The swine-human-swine flu cycle
Just over 6 years ago (June 11th, 2009) the World Health Organization declared the start of the first influenza pandemic in 40 years – due to an H1N1 virus that spread stealthily among North American swine herds for at least a decade before jumping to humans.
While the potential for swine to serve as influenza `mixing vessels’ had long been noted, 2009 was an unexpected live demonstration
Despite their known carriage of a variety of flu strains, routine surveillance of swine influenza strains remains rare around the world. Limited testing is done in the United States, in Hong Kong, and in Europe . . . but for the most part, we don’t have a very good idea of the state of swine influenza around the world.
While the most obvious concern is that a swine virus could jump to humans – viruses travel a two-way street. Human viruses very often jump to pigs - and once introduced into the swine population - these viruses have an opportunity to meet up with, and reassort with, other flu strains.
Here in North America we’ve been watching the evolution of several swine variant viruses (H1N1v, H1N2v, H3N2v) over the past few years, all of which have reassorted with - and picked up the M gene segment from – the 2009 H1N1 virus (see FluView Week 17: Fatal Swine Variant (H1N1v) Case In Ohio).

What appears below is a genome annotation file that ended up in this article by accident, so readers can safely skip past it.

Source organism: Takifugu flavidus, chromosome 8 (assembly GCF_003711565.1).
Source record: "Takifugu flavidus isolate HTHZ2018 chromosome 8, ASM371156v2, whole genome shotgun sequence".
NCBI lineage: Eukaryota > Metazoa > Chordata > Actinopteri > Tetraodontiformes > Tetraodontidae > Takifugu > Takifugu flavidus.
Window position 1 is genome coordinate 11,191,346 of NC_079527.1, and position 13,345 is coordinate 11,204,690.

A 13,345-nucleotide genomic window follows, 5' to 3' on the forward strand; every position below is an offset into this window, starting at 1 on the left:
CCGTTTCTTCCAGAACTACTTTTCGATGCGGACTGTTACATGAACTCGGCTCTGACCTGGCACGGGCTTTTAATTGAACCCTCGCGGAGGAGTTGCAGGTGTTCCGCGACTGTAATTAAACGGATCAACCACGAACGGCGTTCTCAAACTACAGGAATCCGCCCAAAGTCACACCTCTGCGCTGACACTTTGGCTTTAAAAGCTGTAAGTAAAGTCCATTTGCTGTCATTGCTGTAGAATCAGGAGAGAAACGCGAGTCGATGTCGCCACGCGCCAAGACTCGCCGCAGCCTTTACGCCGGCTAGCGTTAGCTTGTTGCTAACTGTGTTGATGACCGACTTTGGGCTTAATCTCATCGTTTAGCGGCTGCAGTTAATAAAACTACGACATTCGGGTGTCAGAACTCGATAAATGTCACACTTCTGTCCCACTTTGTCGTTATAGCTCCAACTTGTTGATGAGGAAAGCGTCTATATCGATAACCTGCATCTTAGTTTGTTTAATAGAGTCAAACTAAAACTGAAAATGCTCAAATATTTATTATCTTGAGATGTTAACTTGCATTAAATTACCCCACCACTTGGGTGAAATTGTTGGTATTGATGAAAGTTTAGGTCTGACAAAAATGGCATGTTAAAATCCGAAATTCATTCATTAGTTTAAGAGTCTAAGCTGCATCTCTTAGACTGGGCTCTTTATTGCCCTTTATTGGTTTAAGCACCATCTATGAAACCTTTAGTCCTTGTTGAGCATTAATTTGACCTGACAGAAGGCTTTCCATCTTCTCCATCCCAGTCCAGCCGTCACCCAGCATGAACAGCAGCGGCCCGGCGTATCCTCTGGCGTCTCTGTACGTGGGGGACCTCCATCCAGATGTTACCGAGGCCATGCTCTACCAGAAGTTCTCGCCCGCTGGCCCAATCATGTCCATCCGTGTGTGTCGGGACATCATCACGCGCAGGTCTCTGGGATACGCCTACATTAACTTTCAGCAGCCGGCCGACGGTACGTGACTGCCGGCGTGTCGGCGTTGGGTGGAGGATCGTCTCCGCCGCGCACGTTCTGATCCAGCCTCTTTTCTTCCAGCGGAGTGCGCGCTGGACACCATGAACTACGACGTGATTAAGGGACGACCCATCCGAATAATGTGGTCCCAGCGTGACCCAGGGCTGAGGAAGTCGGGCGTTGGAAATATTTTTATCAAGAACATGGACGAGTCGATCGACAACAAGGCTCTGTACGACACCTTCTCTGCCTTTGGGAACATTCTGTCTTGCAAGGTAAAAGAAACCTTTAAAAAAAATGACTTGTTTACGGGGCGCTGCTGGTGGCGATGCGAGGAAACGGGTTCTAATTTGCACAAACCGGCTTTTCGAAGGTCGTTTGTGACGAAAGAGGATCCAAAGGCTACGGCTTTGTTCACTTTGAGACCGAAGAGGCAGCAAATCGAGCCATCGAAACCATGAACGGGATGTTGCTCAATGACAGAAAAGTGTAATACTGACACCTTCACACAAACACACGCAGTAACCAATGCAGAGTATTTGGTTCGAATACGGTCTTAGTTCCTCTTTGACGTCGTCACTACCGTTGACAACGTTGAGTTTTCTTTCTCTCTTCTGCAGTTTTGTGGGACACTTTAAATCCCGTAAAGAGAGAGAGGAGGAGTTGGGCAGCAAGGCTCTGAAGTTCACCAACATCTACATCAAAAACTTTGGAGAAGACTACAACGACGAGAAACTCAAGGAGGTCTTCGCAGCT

We’ve also seen similar reassortant viruses emerge in other parts of the world (see J. Virol: Continued Reassortment Of Swine Flu Viruses With Genes From pH1N1 In China).
While most reassortant viruses are evolutionary failures, the concern is that over time another swine variant virus might emerge – as did the 2009 H1N1 virus – and start another human epidemic or pandemic.
As global pig production grows – particularly in places where biosecurity and surveillance may be lax – it creates increasing opportunities for a new, biologically `fit’ swine variant virus to emerge. As you can see by the chart below, swine production is growing fastest in developing countries, where biosecurity is likely to be the least stringent.
Brazil is one of the largest swine producers in the world, but until 2009, influenza was not believed endemic in their swine population. Primarily because the strains circulating there produced few clinical symptoms. That all changed when the 2009 H1N1 virus jumped from humans to pigs and reassorted with existing swine strains in Brazil.
This from the EID Journal:.
Volume 21, Number 8—August 2015
The evolutionary origins of the influenza A(H1N1)pdm09 virus that caused the first outbreak of the 2009 pandemic in Mexico remain unclear, highlighting the lack of swine surveillance in Latin American countries. Although Brazil has one of the largest swine populations in the world, influenza was not thought to be endemic in Brazil’s swine until the major outbreaks of influenza A(H1N1)pdm09 in 2009.